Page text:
Analysts are remaining positive on Hewlett Packard Enterprises' (HPE) $1 billion free-cash flow pledge amid numerous capital expenditure projects.
"It's one of the most important targets for the company this year," Gabelli & Company research analyst Hendi Susanto told Real Money, explaining his outlook on the $1 billion pledge. "We believe they can achieve or exceed [the target]."
HPE's shares rose 1.2% on Wednesday after posting robust results on Tuesday.
Susanto added that he is not concerned that ongoing programs that require a large degree of capital expenditure will prevent the company from reaching its target.
The company has announced a number capital allocation programs to return money to shareholders that coincide with their timeline for cash flow increases.
This includes a promised $3.5 billion in share buybacks this year, which the company is set to exceed, a 50% increase in the dividend paid to investors, and a stated $4 billion in investments toward the company's "intelligent edge" segment.
Despite these programs, Morgan Stanley (MS) managing director of research Katy Huberty agreed with Susanto, charting an expectation of free cash flow above even management's ambitious targets.
"Management expressed confidence that they can achieve the goal of $1 billion in free cash flow as the company works down inventory levels after strategic pre-purchases of commodities in earlier quarters," she explained. "We model fiscal fourth quarter free cash flow generation of $1 billion, resulting in total yearly free cash flow slightly above management's target."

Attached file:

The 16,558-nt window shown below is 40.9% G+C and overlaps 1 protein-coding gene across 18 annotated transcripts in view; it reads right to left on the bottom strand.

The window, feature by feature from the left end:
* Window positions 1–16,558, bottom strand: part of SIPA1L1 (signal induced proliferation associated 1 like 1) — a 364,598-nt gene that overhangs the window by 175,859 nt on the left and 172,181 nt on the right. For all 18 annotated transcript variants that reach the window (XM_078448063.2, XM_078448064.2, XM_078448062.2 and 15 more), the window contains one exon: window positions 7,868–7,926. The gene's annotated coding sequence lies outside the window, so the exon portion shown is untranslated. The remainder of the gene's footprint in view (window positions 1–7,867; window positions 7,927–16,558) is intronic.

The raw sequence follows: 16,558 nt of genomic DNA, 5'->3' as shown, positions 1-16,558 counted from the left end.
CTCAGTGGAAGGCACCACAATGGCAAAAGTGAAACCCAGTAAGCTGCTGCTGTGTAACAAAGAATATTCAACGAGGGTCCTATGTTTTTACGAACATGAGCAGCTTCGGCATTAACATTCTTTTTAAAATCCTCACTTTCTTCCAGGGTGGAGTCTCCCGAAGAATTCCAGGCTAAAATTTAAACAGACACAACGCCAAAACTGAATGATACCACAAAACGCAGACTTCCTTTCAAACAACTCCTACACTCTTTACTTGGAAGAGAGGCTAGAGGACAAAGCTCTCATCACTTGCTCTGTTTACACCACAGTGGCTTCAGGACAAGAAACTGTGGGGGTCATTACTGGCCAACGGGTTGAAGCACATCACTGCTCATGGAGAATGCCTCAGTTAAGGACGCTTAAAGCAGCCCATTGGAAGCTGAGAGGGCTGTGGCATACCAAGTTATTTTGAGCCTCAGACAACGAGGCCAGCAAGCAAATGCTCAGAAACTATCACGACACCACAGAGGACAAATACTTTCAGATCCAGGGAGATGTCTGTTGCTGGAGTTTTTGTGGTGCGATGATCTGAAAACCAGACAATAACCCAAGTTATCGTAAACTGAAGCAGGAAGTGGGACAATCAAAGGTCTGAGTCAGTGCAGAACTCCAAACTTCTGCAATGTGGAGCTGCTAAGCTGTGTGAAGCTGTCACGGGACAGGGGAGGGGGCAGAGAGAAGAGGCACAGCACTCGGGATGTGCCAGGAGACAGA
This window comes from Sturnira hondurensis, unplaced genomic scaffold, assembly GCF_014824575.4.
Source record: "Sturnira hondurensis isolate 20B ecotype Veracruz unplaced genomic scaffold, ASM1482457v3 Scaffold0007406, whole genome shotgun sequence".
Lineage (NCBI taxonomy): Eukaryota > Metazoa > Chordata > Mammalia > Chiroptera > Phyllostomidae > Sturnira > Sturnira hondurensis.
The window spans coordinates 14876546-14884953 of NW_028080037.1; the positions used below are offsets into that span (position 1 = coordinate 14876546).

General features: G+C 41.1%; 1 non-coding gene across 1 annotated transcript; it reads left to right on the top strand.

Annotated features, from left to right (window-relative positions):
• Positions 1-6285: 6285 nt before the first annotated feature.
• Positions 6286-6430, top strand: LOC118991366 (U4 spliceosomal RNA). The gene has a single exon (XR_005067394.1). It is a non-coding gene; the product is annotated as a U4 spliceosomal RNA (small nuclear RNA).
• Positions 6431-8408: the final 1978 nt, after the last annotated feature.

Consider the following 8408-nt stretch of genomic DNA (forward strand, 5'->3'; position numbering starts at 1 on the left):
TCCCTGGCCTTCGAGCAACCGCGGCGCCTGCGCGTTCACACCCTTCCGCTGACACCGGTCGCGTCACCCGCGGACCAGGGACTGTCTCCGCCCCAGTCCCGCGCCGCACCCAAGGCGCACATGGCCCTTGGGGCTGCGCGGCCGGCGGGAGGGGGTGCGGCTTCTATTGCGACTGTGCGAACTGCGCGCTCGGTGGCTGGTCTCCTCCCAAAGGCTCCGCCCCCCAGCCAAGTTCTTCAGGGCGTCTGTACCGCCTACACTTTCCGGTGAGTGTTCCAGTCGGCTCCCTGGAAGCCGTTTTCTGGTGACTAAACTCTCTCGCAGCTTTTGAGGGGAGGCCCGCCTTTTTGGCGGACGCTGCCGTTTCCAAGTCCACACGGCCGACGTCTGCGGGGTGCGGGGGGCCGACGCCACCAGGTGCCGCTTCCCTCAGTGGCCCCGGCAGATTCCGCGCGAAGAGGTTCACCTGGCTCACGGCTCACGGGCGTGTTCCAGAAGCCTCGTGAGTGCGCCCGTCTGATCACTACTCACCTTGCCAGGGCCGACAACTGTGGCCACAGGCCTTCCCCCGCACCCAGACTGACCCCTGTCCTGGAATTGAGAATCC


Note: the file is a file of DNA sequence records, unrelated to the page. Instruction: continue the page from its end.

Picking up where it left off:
Confident in the achievability of the pledge and noting working capital as a "tailwind after being a meaningful headwind," Huberty issued an overweight rating and a price target of $21.
To be sure, the company will have work still to do as it is backloading most of its promise to stockpile free cash flow to the back half of the year.
Outgoing CFO Tim Stonesifer noted that the company currently maintains $751 million in free cash flow and has only generated $70 million in free cash flow year to date. However, the executive, who is due to step down in October explained that this is part of business patterns for the technology conglomerate.
"When you look at this business, and you go back the last couple years, [in the first half] we consume a lot of cash and [in the second half we generate a significant amount of cash," he observed when answering analysts questions on the pledge during last night's call. "The profile has been pretty consistent if you go back to prior years."
Stonesifer added that additional details on the company's initiatives to generate free cash flow to position the business for future investments will be provided at a securities analyst meeting to be held later this year.
He concluded that the company's long-term normalized cash flow is actually $2 billion, setting an even higher bar for his successor to meet upon his accession on September 17.